Summer with Aunt Halley
by Miryam Meier-Howard
Aunt Halley always had butterscotch candies in her apron pocket when I would come to visit. I was about ten when I first spent a whole summer on her farm in Iowa. People called me shy, but Aunt Halley said I was just lonely and was a thinker. She saw into my soul. She was a sturdy woman, not given to delicate features, over 6 feet tall and as wide as a wood stove. She could catch a snake with her bare hands and chop off it’s head with a butcher knife. Aunt Halley had a big garden that was her pride, with fruit trees all around and she pumped all her water from a well. The outhouse gave me the creeps, but for Aunt Halley, just thinking of doing your business indoors was unheard of. She taught me how to can fresh vegetables and bake a rhubarb pie, but mostly she seemed to enjoy my company.
My mother had little time for country life, instead chose to live in New Albin. She seemed to love going out and getting all dressed up. When I caught a whiff of her violet perfume and saw her fur wrap laying out, I knew an admirer would soon be knocking at our door. Aunt Halley said momma was frail and sickly, but as I grew older I saw her differently.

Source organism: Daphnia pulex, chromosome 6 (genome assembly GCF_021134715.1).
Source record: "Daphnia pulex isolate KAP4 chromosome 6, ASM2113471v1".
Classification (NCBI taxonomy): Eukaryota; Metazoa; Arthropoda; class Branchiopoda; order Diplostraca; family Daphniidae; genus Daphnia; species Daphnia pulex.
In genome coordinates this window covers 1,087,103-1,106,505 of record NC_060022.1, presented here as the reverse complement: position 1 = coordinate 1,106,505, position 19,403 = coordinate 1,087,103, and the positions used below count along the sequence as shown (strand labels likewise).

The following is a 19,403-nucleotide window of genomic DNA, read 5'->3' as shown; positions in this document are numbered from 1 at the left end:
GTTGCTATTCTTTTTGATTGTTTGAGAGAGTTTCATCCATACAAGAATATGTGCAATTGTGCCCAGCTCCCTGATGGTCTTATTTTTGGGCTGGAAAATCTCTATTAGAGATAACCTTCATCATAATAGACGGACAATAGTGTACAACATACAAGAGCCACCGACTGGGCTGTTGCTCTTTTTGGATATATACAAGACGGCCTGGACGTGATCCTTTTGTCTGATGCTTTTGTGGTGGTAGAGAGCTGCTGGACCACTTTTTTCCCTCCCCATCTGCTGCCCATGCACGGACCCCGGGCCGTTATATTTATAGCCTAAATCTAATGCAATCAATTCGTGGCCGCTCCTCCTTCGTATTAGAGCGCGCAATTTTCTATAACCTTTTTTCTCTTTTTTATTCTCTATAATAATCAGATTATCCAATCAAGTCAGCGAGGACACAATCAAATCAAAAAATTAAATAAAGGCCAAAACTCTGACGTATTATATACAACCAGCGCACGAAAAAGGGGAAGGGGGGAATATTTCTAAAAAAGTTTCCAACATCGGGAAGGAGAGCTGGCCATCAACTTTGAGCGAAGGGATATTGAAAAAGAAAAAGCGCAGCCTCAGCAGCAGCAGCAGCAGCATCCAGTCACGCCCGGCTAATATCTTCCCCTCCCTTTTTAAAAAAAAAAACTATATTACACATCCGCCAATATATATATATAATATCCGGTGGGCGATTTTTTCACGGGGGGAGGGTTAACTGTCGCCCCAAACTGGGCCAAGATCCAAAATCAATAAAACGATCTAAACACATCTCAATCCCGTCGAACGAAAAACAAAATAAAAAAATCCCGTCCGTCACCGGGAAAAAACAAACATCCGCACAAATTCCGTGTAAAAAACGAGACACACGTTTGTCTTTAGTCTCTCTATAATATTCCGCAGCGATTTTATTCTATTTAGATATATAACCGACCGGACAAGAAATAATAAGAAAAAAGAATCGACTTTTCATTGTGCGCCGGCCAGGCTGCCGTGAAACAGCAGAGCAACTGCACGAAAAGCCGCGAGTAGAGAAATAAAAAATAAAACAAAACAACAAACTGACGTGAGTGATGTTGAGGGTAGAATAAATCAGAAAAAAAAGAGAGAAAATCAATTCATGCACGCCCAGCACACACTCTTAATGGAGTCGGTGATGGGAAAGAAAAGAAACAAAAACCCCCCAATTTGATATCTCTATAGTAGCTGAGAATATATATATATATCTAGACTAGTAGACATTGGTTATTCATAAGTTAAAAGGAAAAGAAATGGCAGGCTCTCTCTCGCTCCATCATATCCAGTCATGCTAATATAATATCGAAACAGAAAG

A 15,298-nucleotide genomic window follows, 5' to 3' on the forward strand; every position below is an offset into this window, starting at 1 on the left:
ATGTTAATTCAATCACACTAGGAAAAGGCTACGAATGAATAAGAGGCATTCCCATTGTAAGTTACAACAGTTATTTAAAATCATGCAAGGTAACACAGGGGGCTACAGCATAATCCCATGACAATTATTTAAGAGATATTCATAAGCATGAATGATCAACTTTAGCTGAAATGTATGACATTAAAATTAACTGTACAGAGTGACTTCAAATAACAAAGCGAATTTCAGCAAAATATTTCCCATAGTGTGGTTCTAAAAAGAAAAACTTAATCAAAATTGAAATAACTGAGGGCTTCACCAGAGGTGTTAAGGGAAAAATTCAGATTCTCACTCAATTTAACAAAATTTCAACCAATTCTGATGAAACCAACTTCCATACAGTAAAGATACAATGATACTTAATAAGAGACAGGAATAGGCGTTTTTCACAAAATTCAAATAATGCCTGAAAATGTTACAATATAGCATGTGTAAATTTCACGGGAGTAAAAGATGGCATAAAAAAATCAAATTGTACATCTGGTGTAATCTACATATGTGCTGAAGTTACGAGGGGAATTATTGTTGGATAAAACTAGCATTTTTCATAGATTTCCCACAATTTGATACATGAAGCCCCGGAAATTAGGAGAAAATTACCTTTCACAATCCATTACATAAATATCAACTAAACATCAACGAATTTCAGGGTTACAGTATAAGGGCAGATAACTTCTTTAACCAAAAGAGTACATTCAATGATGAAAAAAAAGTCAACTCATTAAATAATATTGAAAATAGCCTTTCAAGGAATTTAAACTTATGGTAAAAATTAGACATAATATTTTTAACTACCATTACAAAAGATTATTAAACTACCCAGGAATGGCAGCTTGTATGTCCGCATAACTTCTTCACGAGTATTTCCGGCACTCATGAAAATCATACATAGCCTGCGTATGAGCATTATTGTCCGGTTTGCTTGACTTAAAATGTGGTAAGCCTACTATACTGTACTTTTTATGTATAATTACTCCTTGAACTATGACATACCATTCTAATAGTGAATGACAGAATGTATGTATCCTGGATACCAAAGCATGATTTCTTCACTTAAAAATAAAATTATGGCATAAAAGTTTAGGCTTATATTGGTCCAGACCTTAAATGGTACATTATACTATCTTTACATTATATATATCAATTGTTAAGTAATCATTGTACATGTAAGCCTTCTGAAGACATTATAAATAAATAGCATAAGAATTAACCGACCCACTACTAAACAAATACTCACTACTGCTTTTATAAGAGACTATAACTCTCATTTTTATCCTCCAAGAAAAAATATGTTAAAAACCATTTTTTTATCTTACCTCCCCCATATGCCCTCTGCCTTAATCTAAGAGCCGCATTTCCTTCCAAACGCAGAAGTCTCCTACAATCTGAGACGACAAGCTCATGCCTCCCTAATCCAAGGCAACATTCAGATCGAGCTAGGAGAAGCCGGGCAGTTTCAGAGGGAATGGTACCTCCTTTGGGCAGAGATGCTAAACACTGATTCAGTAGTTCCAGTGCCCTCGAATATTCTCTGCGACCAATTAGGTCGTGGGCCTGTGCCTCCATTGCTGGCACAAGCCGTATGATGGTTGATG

The summers with Aunt Halley turned out to be some of my fondest memories. By the end of my stay, I made every excuse to stay longer, but none of my pleading worked the miracle I needed. Aunt Halley said I must go to school and learn a profession because the world was changing. I resorted to writing letters and she would always write me back, telling me how good the pickles were that we put up, or if the pond was frozen.
I graduated and moved to Washington DC for a clerical job at the embassy. The last letter I got from Aunt Halley came one spring…
She wrote, “It’s garden time again, oh how I wish you were here.”